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Multics (Multiplexed Information and Computing Service) was an extremely influential early time-sharing operating system. The project was started in 1964. The last known running Multics installation was shut down on October 30, 2000 at the Canadian Department of National Defense in Halifax, Nova Scotia, Canada.[5]



Initial planning and development for Multics started in 1964. Originally it was a cooperative project led by MIT (with Fernando Corbató) along with General Electric and Bell Labs. Bell Labs dropped out in 1969 and in 1970 GE's computer business including Multics was taken over by Honeywell.

Multics was conceived as a commercial product for GE and became one for Honeywell, but not a very successful one. Due to its many novel and valuable ideas Multics had a great impact in the computer field even though it was then much derided by its critics.[6]

It had numerous features intended to result in high availability so that it would produce a computing utility similar to the telephone and electricity services. Modular hardware structure and software architecture were used to achieve this. The system could grow in size by simply adding more of the appropriate resource—computing power, main memory, disk storage, etc. Separate access control lists on every file provided flexible information sharing and complete privacy when needed. It had a number of standard mechanisms to allow engineers to analyse the performance of the system as well as a number of adaptive performance optimisation mechanisms.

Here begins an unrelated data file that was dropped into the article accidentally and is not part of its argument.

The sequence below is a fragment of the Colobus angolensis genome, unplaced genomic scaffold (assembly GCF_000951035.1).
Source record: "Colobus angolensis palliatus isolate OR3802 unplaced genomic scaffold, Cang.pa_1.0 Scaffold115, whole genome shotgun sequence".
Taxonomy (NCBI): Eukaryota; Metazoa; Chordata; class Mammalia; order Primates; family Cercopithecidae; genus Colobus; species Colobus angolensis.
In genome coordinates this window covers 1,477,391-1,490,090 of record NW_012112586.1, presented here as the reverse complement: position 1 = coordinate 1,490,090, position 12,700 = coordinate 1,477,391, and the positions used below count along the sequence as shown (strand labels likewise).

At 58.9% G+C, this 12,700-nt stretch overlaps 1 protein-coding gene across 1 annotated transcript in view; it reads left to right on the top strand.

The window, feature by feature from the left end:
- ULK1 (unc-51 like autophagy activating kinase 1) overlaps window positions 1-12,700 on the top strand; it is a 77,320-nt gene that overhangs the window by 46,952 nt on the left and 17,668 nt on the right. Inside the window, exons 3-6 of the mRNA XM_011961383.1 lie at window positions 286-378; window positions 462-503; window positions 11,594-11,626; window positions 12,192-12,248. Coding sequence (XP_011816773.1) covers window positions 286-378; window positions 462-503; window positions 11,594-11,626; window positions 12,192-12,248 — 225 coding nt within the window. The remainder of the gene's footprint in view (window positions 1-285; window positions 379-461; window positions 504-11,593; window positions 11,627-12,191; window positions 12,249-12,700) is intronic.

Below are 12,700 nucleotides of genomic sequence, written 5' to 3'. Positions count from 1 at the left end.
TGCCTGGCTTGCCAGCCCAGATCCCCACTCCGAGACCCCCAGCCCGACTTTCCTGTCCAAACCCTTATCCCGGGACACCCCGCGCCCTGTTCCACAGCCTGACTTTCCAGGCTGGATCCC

Novel ideas

Multics implemented a single level store for data access, discarding the clear distinction between files (called segments in Multics) and process memory. The memory of a process consisted solely of segments which were mapped into its address space. To read or write to them, the process simply used normal CPU instructions, and the operating system took care of making sure that all the modifications were saved to disk. In POSIX terminology, it was as if every file was mmap()ed; however, in Multics there was no concept of process memory, separate from the memory used to hold mapped-in files, as Unix has. All memory in the system was part of some segment, which appeared in the file system; this included the temporary scratch memory of the process, its kernel stack, etc.

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